Bird House, the latest album from the Chattertocks, has some nice moments on it but struggles overall with weaker arranging and syllabic choices across the board. The album starts off strong with two of the best tracks, Icarus and Parachute, clocking in early. Both of these songs benefit from smarter arranging choices, good use of dynamics, and a convincing emotional range from the backs. These tracks have mood, they have atmosphere. They also feature two excellent lead performances from Jennie Hogan and Libby Koplas/Liz Stanfield, respectively (Koplas also provided the arrangements for both tracks).

Following Parachute, however, we enter the doldrums that make up the majority of Bird House. Especially on the heels of a strong track like Parachute, Helplessness Blues and Ghost suffer from a variety of distracting background lyrics, and a lack of dynamic range leaves them sounding emptier than a lot of other tracks on the album. Stillness Is The Move breaks out of this a bit by having a more rounded-out sound, but the arrangement starts to drag quickly. To these women's credit, the leads on essentially every track are excellent. I wish the arrangements and backs were stronger in highlighting these performances.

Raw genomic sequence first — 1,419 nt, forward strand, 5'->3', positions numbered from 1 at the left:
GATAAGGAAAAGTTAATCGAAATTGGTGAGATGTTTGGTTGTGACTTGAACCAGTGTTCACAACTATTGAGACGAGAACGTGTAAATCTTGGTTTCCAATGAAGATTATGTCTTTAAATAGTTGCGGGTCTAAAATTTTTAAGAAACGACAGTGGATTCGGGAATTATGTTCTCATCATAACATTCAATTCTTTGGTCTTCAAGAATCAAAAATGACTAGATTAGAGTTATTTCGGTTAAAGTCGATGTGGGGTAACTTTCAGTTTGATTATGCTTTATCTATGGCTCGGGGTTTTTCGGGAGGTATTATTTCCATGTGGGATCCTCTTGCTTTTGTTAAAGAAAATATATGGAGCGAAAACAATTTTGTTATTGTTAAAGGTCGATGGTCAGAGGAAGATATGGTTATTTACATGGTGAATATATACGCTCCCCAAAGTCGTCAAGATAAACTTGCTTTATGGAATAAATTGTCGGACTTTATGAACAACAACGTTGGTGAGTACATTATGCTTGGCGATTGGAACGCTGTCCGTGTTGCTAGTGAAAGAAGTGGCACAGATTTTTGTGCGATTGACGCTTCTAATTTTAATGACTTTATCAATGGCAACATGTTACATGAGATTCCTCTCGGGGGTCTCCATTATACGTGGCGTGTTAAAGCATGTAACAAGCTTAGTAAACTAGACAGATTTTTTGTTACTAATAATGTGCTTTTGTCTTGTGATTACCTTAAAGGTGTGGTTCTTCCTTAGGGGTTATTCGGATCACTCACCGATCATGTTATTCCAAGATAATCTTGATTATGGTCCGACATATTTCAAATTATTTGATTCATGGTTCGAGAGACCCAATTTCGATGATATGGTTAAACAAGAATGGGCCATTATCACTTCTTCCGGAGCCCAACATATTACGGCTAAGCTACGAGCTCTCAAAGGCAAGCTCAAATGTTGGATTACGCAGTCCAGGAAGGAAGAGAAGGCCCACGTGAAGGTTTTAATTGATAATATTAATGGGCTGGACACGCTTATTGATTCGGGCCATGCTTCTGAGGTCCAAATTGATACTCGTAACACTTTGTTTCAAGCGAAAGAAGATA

There are some simple things the group could work on in the future to help this happen. First of all, nearly every track on Bird House is a straight lift of the original song. I want to hear these ladies put their own touch on tracks, even a little. This issue likely also goes hand-in-hand with some of the weaker or distracting syllabic choices. By sticking so doggedly to the source material, they force the singers into parts that don't allow any emotional muscles to flex, and frequently don't work as well vocally. (Also, the liner notes don't provide any credits for the production work, but kudos to whoever mixed this album and its plethora of "jin"s, "jah"s, and "joh"s). Some of the strongest points in Bird House come when the full power of these women gets to shine, like the overlaid "I won't fall out of love" lines in Parachute, or the homophonic Quiet Your Mind in the song of the same name. These moments let the background singers have their own presence and emotional weight.